7. Hi Cindy, thanks so much for offering to send me the excel spread sheet. I am firing to 06, what is the advantage of firing to 04 for bisque? I made up a firing log and now that I am looking at it, I am learning a lot about how it just fired. This bisque to 06 took 6 hours which is think is way too fast for handbuilt stuff - I am going to adjust it for the next bisque and see how she goes before I put any work in there. I already have quite a bit of Cone 5/6 greenware already made with three different clays, but I don't want to risk firing them till I get the firing schedule worked out. Some of that is Cassius Basaltic which is subject to dunting and should only go to Cone 4 or 5 (turns a beautiful black after firing - can't wait to see it). I saw Mr. Moon's butt - so sorry about that - were you able to repair him and use him?

    I was thinking of some tiles and some bowls, I am working out the details of how to wrap the ravens around a bowl in my mind.

    Hi Jim, I am so glad you mentioned Odin as I was unfamiliar with that Scandinavian mythology. My husband's family is from Finland, not sure if that country also subscribes to that mythology. I will read up on this, perhaps this will bring me more inspiration for these two ravens who danced above me in the sky.

    I will be opening the kiln very shortly to see what lies hidden in there for me to discover.

    More later.

  8. I like ravens too--they are so resourcheful and smart!

  9. Thanks Gary, kind of like me, he, he he.

  10. Lovely photos Linda. You know I am a sucker for birds --- ALL birds! I can't wait to see where their inspirational dance takes you. And I'm anxious to see the results of your kiln firing!

  11. Hi Becky, thanks. I love birds too. Last night two great horned owls were sitting together in the top of the deodar tree and were serenading me as I turned off the irrigation - I felt so lucky to be able to see them and hear them too. I will post tomorrow about the kiln results.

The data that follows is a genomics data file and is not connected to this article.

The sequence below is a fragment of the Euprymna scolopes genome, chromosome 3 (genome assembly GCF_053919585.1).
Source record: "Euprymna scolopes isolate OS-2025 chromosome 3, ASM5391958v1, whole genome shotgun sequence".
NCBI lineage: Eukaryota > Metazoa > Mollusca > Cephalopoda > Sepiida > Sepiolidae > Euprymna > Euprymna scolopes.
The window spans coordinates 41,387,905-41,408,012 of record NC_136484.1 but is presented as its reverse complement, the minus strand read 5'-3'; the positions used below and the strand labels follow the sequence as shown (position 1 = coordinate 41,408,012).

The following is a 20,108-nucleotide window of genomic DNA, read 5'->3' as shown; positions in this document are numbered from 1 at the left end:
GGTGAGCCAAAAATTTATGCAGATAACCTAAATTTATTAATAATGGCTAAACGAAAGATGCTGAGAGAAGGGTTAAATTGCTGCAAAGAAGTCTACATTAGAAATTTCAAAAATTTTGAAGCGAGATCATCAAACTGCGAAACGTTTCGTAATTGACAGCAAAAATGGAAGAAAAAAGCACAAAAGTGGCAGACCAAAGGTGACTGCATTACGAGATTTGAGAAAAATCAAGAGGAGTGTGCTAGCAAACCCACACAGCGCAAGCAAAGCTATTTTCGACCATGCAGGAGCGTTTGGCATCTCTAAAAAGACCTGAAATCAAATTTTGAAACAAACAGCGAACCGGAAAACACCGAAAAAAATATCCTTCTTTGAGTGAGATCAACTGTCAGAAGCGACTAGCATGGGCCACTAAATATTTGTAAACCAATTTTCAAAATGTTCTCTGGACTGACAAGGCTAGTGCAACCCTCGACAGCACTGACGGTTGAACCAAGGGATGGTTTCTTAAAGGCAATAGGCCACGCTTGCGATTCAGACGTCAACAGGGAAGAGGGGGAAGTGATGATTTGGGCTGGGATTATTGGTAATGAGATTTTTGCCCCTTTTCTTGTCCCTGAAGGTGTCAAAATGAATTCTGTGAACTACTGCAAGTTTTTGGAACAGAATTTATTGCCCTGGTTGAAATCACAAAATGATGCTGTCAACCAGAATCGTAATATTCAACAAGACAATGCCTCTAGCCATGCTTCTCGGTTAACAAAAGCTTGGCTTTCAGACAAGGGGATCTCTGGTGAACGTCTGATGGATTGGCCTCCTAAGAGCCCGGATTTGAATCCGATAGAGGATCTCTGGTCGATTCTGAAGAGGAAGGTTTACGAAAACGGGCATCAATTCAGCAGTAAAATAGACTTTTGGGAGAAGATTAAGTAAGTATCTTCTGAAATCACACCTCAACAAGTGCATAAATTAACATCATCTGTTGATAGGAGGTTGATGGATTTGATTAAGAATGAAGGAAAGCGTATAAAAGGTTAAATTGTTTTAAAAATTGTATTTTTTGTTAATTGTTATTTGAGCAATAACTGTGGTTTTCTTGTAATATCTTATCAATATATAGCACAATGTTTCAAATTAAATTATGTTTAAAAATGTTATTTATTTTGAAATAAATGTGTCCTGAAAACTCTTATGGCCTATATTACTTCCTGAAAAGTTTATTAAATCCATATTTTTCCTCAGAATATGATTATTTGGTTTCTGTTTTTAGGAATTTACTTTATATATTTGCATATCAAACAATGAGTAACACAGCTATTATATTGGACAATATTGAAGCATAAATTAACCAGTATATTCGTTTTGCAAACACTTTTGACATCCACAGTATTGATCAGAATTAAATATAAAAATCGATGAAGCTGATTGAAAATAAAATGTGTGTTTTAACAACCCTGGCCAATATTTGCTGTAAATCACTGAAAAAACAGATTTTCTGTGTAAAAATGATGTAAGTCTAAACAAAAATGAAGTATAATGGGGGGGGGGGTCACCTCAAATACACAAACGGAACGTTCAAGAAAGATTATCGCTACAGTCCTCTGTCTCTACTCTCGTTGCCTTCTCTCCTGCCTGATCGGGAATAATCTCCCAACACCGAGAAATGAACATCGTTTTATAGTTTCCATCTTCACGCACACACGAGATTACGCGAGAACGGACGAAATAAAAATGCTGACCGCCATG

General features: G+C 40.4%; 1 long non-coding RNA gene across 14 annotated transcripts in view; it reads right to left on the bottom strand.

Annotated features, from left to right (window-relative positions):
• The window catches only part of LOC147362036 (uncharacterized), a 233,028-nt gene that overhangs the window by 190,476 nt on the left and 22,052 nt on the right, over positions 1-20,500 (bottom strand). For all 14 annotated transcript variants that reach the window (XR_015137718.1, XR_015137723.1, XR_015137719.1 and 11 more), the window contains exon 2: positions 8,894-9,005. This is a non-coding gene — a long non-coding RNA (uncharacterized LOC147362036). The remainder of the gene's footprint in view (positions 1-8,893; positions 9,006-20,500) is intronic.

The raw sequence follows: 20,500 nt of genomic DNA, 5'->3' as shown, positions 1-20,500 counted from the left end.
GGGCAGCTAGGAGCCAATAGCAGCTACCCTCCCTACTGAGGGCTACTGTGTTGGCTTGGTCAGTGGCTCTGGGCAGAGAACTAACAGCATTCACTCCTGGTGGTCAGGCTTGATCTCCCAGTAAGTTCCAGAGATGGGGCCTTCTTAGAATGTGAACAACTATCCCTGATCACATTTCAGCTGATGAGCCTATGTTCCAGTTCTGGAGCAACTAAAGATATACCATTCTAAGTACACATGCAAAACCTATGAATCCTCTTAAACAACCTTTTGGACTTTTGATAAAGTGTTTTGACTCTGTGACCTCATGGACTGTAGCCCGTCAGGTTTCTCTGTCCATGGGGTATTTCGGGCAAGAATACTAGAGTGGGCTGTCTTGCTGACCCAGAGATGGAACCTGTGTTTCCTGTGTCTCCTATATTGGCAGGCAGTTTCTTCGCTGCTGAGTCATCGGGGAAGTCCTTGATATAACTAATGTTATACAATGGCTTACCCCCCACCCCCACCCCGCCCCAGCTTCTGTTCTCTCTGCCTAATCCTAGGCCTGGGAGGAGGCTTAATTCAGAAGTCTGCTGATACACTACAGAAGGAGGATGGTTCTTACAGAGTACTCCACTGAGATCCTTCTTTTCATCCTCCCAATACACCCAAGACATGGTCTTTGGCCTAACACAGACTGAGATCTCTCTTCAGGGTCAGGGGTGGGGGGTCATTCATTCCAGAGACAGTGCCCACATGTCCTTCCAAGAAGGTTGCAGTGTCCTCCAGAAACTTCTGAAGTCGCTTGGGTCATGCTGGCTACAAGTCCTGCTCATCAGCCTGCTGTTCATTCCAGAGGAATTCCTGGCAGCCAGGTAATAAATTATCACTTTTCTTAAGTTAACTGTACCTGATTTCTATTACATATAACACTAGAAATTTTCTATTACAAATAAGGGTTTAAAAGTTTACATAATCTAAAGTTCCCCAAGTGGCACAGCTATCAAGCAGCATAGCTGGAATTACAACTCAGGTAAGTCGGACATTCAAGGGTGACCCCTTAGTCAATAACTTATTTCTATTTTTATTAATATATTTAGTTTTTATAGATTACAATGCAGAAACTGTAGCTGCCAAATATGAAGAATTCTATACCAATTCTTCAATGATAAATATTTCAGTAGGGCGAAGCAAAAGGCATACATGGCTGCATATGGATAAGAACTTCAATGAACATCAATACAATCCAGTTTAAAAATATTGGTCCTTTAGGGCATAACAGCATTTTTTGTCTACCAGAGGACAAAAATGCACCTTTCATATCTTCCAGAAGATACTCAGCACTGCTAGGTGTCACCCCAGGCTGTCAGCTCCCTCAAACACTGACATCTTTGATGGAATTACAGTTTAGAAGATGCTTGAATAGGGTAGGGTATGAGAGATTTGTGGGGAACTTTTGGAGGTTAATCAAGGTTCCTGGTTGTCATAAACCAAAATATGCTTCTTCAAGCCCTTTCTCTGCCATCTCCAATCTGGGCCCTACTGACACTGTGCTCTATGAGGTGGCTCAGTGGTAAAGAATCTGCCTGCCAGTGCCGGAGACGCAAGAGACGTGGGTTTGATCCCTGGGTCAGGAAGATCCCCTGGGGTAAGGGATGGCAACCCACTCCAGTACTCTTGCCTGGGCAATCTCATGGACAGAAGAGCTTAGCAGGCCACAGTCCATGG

12. I have a love/hate thing with ravens - it's weird. But, I love your photos!

    Several years ago, I purchased a used Paragon - also for a song and I had it a full year before I worked up the guts to fire it. Now, I'm afraid I take lots of risks with the firing, but I suppose that is because I've used it enough to feel comfortable with it. Last year, I bought a new digital skutt which is much bigger, but I hardly fire it since I don't make enough work to fill it on a regular basis. :(

  13. Hi Cynthia, thanks, the only thing I don't like about the ravens is they survey from above and steal other bird's eggs and babies to eat - Ugh! I tell myself that the the law of nature, but I still feel sorry for the other birds. I am going to keep my eye out for other used kilns, hopefully a Skutt because I think they are good. Perhaps we will sell our house and I will then get one of these kilns that I can easily load from the front door that is at waste lavel - Gary was actually talking about one of those last night - I think he is getting into the clay thing little by little.


I love suggestions, questions, critiques, thanks for your comment